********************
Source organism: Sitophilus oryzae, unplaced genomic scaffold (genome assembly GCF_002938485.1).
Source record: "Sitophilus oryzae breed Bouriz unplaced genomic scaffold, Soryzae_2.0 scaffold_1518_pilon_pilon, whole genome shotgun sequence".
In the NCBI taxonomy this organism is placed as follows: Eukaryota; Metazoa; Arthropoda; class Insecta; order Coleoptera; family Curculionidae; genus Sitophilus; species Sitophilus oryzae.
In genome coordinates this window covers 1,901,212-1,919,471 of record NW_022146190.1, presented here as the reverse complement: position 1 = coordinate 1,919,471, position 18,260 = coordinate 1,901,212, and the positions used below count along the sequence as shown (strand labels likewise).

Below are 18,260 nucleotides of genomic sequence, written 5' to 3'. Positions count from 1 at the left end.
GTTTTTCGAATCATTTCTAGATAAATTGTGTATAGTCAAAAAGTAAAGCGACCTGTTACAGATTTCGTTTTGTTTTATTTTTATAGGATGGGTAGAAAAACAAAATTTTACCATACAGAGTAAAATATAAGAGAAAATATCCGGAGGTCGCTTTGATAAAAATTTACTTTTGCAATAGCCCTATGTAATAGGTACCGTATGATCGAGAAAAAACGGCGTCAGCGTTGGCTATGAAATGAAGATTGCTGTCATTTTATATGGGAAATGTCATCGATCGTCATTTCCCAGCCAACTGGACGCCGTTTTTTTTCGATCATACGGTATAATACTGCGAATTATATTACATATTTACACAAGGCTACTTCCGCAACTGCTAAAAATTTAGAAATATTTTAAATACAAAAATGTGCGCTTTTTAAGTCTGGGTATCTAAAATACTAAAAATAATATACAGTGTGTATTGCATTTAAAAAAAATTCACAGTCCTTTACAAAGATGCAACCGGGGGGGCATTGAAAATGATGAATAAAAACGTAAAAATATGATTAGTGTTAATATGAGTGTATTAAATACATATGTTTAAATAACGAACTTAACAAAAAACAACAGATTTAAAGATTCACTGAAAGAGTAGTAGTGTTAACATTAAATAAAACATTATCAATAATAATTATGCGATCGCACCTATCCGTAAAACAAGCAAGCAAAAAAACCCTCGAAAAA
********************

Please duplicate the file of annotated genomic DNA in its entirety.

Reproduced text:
Source organism: Sitophilus oryzae, unplaced genomic scaffold (genome assembly GCF_002938485.1).
Source record: "Sitophilus oryzae breed Bouriz unplaced genomic scaffold, Soryzae_2.0 scaffold_1518_pilon_pilon, whole genome shotgun sequence".
In the NCBI taxonomy this organism is placed as follows: Eukaryota; Metazoa; Arthropoda; class Insecta; order Coleoptera; family Curculionidae; genus Sitophilus; species Sitophilus oryzae.
In genome coordinates this window covers 1,901,212-1,919,471 of record NW_022146190.1, presented here as the reverse complement: position 1 = coordinate 1,919,471, position 18,260 = coordinate 1,901,212, and the positions used below count along the sequence as shown (strand labels likewise).

Below are 18,260 nucleotides of genomic sequence, written 5' to 3'. Positions count from 1 at the left end.
GTTTTTCGAATCATTTCTAGATAAATTGTGTATAGTCAAAAAGTAAAGCGACCTGTTACAGATTTCGTTTTGTTTTATTTTTATAGGATGGGTAGAAAAACAAAATTTTACCATACAGAGTAAAATATAAGAGAAAATATCCGGAGGTCGCTTTGATAAAAATTTACTTTTGCAATAGCCCTATGTAATAGGTACCGTATGATCGAGAAAAAACGGCGTCAGCGTTGGCTATGAAATGAAGATTGCTGTCATTTTATATGGGAAATGTCATCGATCGTCATTTCCCAGCCAACTGGACGCCGTTTTTTTTCGATCATACGGTATAATACTGCGAATTATATTACATATTTACACAAGGCTACTTCCGCAACTGCTAAAAATTTAGAAATATTTTAAATACAAAAATGTGCGCTTTTTAAGTCTGGGTATCTAAAATACTAAAAATAATATACAGTGTGTATTGCATTTAAAAAAAATTCACAGTCCTTTACAAAGATGCAACCGGGGGGGCATTGAAAATGATGAATAAAAACGTAAAAATATGATTAGTGTTAATATGAGTGTATTAAATACATATGTTTAAATAACGAACTTAACAAAAAACAACAGATTTAAAGATTCACTGAAAGAGTAGTAGTGTTAACATTAAATAAAACATTATCAATAATAATTATGCGATCGCACCTATCCGTAAAACAAGCAAGCAAAAAAACCCTCGAAAAA